The coerenza approach: A guide to comprehensive pet care

Commentary
Article
dvm360dvm360 May 2024
Volume 55
Issue 5
Pages: 14

Team collaboration on exercise, enrichment, environment, nutrition, and responsibility can enhance a patient’s quality of life

pet and vet

Photo: Standret/Adobe Stock

Pet ownership is difficult. With endless options, advice, discouragement, and opinions bombarding owners, is it any wonder that clients arrive at our clinics frustrated, bewildered, and overwhelmed? They were thrilled about their new pet and now they are in the cross fire of well-meaning family and friends, pet companies, and social media—all vying for their attention and dollars and offering questionable combinations of advice.

On the flip side, veterinarians and their staff choose this career because of a lifelong desire to care for animals. This is not just a job; this is a core belief system. However, burnout is a huge problem in our industry that has reached epic numbers and proportions.1 Veterinarians are desperately needed and wanted across the country. Because of the rising costs of every facet of running a veterinary office, we now must fight for every dollar, every patient, and every pet just to keep things afloat. Many veterinarians have sought business advice that dictates an increase in productivity, more revenue per transaction, and more transactions per hour.1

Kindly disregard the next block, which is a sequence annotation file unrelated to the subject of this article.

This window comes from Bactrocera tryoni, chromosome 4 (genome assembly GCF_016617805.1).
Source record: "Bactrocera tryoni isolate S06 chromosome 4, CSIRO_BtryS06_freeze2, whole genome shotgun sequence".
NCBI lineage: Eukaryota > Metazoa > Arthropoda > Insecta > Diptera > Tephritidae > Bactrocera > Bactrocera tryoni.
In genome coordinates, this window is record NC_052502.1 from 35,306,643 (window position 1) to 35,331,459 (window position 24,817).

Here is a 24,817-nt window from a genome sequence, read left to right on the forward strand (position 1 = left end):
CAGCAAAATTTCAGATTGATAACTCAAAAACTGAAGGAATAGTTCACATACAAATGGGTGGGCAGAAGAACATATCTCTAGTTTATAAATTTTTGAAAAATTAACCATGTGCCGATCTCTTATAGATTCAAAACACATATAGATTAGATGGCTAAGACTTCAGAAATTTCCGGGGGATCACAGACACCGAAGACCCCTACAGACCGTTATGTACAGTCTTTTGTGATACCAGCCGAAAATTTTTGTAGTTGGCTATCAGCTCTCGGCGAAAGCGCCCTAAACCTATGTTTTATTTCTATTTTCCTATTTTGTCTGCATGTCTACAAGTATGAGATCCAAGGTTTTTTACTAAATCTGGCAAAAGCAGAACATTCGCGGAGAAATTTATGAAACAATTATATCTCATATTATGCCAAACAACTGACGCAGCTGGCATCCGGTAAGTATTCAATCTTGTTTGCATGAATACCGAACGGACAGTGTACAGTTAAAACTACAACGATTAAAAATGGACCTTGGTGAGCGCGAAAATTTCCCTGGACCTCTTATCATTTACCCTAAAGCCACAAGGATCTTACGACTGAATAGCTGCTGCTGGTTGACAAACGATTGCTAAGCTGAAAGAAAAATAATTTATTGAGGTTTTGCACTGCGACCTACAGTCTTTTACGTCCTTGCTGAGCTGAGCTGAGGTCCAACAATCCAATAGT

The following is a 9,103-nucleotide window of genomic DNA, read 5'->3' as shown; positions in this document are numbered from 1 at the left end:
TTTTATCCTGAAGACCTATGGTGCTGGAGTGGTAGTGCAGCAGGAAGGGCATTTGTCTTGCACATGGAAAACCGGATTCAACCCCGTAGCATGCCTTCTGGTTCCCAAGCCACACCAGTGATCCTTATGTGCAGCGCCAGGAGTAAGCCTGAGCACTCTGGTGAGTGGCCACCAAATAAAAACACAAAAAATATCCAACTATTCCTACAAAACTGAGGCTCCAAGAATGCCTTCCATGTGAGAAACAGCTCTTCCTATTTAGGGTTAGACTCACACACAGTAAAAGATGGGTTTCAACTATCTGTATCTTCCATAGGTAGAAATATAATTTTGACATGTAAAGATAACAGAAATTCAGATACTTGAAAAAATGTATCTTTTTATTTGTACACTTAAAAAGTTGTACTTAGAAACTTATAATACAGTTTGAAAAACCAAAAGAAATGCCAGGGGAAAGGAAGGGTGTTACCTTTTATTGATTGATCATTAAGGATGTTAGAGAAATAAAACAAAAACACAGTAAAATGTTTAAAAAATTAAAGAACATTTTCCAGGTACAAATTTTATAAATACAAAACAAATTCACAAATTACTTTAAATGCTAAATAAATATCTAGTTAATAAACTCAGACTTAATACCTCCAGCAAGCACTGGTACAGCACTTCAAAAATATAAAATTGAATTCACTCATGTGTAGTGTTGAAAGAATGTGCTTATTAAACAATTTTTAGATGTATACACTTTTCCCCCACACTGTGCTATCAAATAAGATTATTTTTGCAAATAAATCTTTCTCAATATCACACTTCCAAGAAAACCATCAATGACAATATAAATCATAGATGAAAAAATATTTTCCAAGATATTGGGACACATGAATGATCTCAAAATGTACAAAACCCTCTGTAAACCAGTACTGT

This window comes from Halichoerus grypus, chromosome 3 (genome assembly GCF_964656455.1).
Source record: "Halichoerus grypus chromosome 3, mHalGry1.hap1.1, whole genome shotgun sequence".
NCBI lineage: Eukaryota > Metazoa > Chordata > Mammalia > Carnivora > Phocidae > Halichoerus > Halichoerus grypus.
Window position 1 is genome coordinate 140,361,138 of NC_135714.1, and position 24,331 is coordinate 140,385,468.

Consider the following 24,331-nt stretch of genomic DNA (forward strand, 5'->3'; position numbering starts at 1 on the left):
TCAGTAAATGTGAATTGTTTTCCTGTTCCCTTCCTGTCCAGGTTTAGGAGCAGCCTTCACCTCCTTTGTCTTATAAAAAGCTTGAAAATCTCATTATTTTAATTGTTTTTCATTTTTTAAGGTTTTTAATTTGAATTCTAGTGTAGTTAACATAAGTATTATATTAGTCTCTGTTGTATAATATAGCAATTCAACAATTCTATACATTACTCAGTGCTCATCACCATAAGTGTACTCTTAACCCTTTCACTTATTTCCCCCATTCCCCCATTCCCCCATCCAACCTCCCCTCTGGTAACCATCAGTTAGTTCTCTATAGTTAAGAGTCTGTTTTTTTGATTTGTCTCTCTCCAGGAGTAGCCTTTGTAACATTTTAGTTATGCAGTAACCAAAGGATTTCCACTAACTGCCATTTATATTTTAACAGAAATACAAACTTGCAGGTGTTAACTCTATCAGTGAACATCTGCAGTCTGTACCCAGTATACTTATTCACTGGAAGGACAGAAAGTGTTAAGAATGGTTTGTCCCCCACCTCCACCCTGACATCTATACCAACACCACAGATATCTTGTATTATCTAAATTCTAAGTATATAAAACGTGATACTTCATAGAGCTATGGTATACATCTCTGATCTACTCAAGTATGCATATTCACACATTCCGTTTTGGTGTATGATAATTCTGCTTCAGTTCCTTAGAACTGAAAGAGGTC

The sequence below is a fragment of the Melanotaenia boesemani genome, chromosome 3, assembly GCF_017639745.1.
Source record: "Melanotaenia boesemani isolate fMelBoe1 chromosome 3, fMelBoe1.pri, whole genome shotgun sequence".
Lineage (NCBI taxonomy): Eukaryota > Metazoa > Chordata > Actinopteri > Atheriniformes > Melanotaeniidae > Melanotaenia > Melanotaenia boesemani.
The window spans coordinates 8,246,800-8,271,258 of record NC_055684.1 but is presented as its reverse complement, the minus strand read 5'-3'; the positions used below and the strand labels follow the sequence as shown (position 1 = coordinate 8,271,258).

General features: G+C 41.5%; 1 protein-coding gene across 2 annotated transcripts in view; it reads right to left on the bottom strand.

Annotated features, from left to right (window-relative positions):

The main problem with this reality? The animal loses on both sides. As veterinary clinicians and technicians, we didn’t get into this profession to see as many animals as possible per hour, day after day. Responsible owners want someone who invests as much time and effort in the health and outcomes of their pet as they do.

Taking care of our pets involves more than traditional medical treatments and a transactional business model. It requires a strategy that considers major aspects of their lives to ensure their overall health and happiness.2 This article presents an approach to care, focusing on the 5 essential components: exercise, enrichment, environment, nutrition, and responsibility. I propose that by educating and aligning these cornerstones with owners, veterinarians, and veterinary staffs, we can partner to create a better path of pet ownership that benefits everyone involved. By addressing these core pillars, we also aim to offer support for the mental and emotional well-being of every pet we treat.

Coerenza is an Italian word meaning coherence. Coherence is the logical connection among parts within a system, resulting in a unified whole. This idea of “treat the entire animal” is introduced to every veterinarian in their first semester of veterinary school.2 Shortly afterward, however, to properly study the medicine, we begin to break it down into systems, symptoms, and treatments. Along the way, we forgot to put all those details and minutiae back into perspective. However, a method I call the coerenza approach can redirect our focus to produce better relationships inside the clinic, give concrete advice that has proved to be a successful business model, and create devoted clients in the process.